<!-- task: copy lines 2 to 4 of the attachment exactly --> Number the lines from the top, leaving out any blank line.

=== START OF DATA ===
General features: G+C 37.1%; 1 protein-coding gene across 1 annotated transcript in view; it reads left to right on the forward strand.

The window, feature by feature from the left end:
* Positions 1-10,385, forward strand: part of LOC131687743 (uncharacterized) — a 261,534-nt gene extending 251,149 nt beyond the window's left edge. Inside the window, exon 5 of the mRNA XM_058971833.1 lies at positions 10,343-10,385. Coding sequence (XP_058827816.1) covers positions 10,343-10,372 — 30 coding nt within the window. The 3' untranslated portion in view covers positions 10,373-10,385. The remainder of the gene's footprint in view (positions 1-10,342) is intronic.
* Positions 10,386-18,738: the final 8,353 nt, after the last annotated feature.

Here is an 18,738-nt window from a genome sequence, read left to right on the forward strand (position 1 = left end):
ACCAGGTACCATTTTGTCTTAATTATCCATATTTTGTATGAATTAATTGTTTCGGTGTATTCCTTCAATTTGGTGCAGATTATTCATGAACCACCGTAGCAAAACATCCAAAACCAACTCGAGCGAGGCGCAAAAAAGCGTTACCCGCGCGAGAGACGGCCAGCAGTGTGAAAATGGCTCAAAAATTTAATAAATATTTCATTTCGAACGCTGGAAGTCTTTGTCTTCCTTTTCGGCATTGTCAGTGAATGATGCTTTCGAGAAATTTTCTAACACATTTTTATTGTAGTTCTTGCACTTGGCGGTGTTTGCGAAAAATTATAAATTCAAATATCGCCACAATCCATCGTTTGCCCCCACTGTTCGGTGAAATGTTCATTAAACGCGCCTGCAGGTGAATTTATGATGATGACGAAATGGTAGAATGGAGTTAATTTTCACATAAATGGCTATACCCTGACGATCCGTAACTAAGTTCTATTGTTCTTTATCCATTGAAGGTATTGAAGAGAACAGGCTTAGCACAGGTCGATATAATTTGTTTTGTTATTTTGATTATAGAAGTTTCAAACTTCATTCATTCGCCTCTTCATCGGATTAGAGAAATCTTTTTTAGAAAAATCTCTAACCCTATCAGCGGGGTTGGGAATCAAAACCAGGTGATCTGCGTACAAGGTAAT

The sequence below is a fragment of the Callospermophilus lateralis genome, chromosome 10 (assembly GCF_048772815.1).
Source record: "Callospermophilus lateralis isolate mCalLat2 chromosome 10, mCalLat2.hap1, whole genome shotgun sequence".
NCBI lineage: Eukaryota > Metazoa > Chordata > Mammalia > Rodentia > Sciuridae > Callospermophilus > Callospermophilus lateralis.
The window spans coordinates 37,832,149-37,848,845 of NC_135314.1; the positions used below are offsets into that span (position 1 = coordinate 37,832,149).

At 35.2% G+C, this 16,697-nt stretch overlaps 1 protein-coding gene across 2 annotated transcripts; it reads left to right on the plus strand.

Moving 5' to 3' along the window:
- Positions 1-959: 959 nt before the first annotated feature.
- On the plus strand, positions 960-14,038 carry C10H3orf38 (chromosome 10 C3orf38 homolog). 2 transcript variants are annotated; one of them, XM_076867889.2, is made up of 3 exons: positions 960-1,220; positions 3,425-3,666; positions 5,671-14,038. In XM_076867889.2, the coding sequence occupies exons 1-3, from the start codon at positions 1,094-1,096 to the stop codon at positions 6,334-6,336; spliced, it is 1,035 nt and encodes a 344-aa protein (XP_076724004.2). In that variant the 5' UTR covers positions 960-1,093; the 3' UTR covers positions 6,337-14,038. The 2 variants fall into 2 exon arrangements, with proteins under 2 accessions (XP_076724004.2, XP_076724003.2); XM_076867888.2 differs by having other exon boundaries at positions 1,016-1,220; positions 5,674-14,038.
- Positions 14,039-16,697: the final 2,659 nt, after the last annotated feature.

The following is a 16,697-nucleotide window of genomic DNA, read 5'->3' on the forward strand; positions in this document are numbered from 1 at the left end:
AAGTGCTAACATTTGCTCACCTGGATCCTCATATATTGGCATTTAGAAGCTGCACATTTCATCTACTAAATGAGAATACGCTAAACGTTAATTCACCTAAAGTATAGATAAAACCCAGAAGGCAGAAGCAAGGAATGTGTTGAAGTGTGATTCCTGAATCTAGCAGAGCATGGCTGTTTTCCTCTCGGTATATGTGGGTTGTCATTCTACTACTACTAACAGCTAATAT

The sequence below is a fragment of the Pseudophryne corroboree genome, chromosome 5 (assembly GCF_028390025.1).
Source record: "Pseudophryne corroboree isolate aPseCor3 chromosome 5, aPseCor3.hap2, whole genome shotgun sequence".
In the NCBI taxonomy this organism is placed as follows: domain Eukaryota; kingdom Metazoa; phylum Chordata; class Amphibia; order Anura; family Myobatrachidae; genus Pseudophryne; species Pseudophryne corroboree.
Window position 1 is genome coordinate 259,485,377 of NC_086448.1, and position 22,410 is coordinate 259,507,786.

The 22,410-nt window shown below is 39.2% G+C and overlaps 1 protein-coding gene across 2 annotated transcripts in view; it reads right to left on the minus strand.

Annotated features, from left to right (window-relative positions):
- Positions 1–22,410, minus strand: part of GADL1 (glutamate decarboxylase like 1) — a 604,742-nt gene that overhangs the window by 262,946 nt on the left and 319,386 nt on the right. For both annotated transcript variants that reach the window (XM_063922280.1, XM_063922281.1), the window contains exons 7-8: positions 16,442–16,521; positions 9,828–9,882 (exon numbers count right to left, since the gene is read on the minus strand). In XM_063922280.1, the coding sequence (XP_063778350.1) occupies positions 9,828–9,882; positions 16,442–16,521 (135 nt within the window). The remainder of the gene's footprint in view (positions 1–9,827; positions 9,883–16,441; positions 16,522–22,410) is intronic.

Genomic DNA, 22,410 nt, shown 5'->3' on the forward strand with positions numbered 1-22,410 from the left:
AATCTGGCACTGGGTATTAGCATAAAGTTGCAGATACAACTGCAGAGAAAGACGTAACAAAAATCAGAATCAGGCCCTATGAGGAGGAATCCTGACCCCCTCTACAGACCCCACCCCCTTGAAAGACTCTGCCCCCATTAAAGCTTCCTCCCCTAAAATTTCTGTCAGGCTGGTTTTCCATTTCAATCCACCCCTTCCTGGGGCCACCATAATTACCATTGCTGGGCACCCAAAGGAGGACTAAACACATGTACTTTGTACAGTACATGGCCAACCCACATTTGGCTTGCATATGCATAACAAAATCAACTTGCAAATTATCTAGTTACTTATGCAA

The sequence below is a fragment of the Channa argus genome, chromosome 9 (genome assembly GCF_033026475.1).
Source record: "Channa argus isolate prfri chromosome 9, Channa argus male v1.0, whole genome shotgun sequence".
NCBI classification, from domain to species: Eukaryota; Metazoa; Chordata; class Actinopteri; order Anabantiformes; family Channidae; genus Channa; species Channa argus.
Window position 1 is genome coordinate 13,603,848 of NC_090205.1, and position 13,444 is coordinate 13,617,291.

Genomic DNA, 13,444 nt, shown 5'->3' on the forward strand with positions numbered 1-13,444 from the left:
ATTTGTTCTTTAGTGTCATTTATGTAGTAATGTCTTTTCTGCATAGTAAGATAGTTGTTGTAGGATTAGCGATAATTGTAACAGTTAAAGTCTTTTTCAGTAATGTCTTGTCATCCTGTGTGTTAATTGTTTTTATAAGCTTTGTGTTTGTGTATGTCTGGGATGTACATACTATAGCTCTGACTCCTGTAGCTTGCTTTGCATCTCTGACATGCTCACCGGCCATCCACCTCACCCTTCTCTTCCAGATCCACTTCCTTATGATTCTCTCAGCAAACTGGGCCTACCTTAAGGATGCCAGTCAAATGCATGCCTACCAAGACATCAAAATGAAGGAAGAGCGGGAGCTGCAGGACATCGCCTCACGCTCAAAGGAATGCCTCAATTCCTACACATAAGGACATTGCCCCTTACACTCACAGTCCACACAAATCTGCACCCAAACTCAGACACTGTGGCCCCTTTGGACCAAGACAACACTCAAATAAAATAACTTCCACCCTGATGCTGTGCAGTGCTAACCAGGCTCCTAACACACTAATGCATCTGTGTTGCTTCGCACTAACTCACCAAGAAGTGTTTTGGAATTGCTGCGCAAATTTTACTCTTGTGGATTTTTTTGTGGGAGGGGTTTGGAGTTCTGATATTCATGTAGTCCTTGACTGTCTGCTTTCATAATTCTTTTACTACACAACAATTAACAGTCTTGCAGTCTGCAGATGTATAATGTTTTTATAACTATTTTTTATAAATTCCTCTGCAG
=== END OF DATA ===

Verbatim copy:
The window, feature by feature from the left end:
* Positions 1-10,385, forward strand: part of LOC131687743 (uncharacterized) — a 261,534-nt gene extending 251,149 nt beyond the window's left edge. Inside the window, exon 5 of the mRNA XM_058971833.1 lies at positions 10,343-10,385. Coding sequence (XP_058827816.1) covers positions 10,343-10,372 — 30 coding nt within the window. The 3' untranslated portion in view covers positions 10,373-10,385. The remainder of the gene's footprint in view (positions 1-10,342) is intronic.
* Positions 10,386-18,738: the final 8,353 nt, after the last annotated feature.